Childhood & Early Life
He was born as James Paul McCartney on 18 June 1942 in Liverpool, England. His mother Mary Patricia was a midwife while his father James McCartney was a cotton salesman and jazz pianist with a local band. He has one younger brother.
He attended the Stockton Wood Road Primary School where he met and befriended George Harrison.
Paul McCartney’s mother died of breast cancer when he was just 14. The loss of his mother shattered the young boy.
As a teenager, he met John Lennon at a church festival. Since John too had lost his mother at a young age, the two boys bonded quickly and became friends. John had a band called the ‘Quarrymen’ and invited Paul to join the band.
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Over the next few years, the band adopted the name, ‘The Beatles’. It also saw many changes in the personnel and by 1962 he line-up consisted of Paul McCartney, John Lennon, George Harrison, and Ringo Starr.
The band’s first single, “Love Me Do”, principally written by Paul McCartney in collaboration with Lennon was released in 1962. The single became a hit and the Beatles became very popular.
In 1965 the group released their album, ‘Help!’ which spawned the hit single “Yesterday” written by Paul McCartney. The song went on to become one of the most covered songs in the history of recorded music with more than 2,200 cover versions.
Paul McCartney gave the group an idea for a concept album, ‘Sgt. Pepper's Lonely Hearts Club Band’ which was released in 1976 to immediate success. It performed well commercially and was also critically acclaimed. It spent 27 weeks at the top of the albums chart in the United Kingdom and won four Grammy Awards in 1968.
Even though the band achieved phenomenal popularity and widespread success, the relations between the band members became strained and they started having frequent disagreements. Thus Paul McCartney left the band in 1970.
In 1971, he along with his wife Linda McCartney, session drummer Denny Seiwell, and former Moody Blues guitarist Denny Laine formed the rock band ‘Paul McCartney and Wings’.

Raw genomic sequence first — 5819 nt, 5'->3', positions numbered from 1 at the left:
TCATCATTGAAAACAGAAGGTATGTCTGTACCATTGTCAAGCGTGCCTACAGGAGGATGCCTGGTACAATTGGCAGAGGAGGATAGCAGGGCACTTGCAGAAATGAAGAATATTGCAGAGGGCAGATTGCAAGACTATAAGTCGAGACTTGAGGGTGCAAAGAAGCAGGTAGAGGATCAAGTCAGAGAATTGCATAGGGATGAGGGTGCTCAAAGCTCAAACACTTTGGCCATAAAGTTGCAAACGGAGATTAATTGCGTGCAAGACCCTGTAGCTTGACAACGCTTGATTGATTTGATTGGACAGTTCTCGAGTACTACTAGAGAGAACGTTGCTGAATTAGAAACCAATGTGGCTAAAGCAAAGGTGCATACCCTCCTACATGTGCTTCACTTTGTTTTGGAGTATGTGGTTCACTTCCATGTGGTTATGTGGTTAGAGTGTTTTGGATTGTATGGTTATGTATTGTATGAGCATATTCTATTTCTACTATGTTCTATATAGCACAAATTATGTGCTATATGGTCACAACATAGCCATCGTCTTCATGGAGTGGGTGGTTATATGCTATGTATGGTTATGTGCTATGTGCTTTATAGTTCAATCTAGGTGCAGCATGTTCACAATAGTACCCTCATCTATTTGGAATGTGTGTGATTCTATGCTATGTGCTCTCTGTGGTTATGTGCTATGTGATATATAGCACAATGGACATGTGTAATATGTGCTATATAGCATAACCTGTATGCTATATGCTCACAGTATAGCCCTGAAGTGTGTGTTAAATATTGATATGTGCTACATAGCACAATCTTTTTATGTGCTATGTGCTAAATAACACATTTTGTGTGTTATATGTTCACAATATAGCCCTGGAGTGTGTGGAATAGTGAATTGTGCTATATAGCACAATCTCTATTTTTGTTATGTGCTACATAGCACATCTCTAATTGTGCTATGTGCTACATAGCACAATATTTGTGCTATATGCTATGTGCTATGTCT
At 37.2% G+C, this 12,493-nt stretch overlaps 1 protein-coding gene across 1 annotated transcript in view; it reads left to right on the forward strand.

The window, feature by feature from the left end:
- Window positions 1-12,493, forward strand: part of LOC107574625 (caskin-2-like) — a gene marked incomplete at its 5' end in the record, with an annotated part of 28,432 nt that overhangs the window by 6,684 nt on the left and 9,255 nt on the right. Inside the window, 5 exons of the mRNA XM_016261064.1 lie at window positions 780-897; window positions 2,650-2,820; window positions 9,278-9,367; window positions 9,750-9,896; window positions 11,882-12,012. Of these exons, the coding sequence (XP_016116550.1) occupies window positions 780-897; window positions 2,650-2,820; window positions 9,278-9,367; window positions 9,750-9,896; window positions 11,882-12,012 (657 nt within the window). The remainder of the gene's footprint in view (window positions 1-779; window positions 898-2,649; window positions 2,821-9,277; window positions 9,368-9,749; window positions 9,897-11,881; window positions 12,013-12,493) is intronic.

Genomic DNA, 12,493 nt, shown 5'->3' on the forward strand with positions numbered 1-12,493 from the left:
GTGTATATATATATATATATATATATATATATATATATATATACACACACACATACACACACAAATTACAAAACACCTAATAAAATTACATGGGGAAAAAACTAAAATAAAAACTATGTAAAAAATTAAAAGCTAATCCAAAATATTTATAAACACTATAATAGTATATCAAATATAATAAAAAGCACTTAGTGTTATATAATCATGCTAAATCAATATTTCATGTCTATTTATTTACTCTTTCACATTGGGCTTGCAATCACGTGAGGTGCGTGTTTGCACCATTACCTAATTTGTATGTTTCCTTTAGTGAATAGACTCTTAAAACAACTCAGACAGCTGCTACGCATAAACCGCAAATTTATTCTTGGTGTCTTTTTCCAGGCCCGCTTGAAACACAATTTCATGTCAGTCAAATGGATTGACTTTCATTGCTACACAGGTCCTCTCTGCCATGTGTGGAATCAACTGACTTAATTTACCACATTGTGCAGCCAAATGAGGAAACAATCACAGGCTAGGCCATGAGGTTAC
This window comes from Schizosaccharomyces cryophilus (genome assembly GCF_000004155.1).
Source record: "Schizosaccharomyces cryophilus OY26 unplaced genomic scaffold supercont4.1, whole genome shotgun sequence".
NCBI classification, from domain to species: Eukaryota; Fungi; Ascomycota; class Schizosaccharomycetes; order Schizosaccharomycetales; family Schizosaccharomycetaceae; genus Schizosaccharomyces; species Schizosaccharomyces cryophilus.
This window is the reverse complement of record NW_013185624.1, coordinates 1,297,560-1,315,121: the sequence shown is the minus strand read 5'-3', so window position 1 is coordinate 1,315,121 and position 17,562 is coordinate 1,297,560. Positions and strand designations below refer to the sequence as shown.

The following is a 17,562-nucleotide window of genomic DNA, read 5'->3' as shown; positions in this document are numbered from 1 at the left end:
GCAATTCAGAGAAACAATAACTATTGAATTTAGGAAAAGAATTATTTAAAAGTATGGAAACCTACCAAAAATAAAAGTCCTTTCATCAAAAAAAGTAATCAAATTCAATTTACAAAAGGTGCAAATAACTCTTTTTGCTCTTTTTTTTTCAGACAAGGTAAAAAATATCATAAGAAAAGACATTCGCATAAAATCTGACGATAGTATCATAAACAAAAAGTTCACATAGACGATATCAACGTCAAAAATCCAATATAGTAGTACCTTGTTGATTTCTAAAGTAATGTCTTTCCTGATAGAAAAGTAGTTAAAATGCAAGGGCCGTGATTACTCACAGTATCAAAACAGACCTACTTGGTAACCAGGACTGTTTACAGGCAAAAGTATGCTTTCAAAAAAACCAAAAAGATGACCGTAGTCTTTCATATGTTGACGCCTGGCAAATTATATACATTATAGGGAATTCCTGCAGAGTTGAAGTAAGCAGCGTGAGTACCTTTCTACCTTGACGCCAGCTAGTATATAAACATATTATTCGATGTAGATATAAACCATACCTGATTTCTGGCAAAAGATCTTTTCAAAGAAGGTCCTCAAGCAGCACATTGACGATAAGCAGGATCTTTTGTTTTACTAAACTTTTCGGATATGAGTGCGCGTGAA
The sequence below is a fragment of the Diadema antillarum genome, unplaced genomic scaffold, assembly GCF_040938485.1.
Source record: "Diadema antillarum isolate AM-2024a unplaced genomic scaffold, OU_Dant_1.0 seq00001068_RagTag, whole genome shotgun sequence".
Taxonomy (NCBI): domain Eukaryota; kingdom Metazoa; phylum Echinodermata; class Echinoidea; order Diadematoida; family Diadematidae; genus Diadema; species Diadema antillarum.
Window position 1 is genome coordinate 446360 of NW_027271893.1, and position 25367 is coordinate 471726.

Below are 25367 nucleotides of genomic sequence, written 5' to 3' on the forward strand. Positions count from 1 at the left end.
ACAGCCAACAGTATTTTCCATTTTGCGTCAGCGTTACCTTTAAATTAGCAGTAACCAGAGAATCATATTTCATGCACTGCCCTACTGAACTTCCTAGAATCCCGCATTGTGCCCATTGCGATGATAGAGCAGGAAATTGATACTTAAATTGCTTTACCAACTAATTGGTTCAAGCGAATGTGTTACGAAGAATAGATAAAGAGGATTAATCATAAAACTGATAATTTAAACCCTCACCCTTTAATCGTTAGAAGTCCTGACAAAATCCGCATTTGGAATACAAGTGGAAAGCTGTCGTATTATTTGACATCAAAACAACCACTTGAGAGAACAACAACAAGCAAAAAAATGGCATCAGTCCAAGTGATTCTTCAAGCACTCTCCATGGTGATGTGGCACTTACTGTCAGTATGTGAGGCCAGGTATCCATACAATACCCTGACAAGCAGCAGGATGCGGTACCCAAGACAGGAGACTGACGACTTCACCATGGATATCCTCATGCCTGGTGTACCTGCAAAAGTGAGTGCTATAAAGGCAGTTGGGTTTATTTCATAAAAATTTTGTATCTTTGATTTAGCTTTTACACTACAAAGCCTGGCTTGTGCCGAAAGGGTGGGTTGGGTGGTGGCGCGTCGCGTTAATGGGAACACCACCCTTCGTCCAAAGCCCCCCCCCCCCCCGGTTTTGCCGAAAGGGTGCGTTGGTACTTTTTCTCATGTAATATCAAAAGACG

Paul McCartney and Wings released several albums over the next decade including ‘Red Rose Speedway’ (1973), ‘Band on the Run’ (1973), ‘Venus and Mars’ (1975), ‘Wings at the Speed of Sound’ (1976), and ‘Back to the Egg’ (1979). The group disbanded in 1981 following disagreements over royalties and salaries.
The 1980s was a difficult time for Paul McCartney. He had become a drug addict and was arrested for possession of marijuana and fined. The same decade also saw the murder of his former partner, John Lennon, which deeply disturbed him. Even though he continued creating music, he could not achieve much success during this period.
During the 1990s, he collaborated with Martin Glover—popularly known as Youth—who was bassist of the rock band ‘Killing Joke’ and formed the band ‘The Fireman’. They came out with the album ‘Strawberries Oceans Ships Forest’, in 1993. The same year, McCartney released the rock album, ‘Off the Ground’.
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He took a break from his solo career to work on ‘The Beatles Anthology’, a documentary TV series, a three-volume set of double albums, and a book focusing on the history of The Beatles. All the three surviving Beatles, Paul McCartney, George Harrison and Ringo Starr, participated in the making of the works.
He continued touring, performing and recording new albums well into the new millennium even though he was now in his sixties. The albums he released during this period include ‘Ecce Cor Meum’ (2006), ‘Memory Almost Full’ (2007), and ‘Electric Arguments’ (2008).
His debut studio album, ‘McCartney’, released in 1970 peaked at No. 1 position on the US Billboard 200 chart and remained there for three weeks; it reached No. 2 in Britain.
The album ‘Band on the Run’ released by Paul McCartney and Wings, became the top-selling studio album of 1974 in the United Kingdom and Australia. It was eventually certified triple platinum by the Recording Industry Association of America and remains his most successful album till date.
Awards & Achievements
Paul McCartney is a 21-time Grammy Award winner, including 12 as a member of ‘The Beatles’ and six as a solo artist.
He was inducted into the Rock and Roll Hall of Fame twice: Class of 1988 as a member of the Beatles and Class of 1999 as a solo artist.
In 1997, he was knighted by Queen Elizabeth II for his services to music.
He received the Gershwin Prize for his contributions to popular music in 2010.
He received the French Légion d'Honneur for his services to music in 2012.
Personal Life & Legacy
As a popular musician he had been involved with several women in his younger days. He met Linda Eastman, a photographer, in 1967 and married her in 1969. He adopted Linda’s daughter from a previous relationship, and went on to have three more children. They remained married until Linda’s death from breast cancer in 1998.
In 2002, Paul McCartney married Heather Mills, a former model. The couple had a daughter but the marriage did not last long. They had a bitter divorce in 2008.
He married New Yorker Nancy Shevell in 2011.
He in actively involved in several philanthropic activities. He is a strong advocate of vegetarianism and animal rights, and also champions a number of humanitarian causes, and supports charities that fight cancer.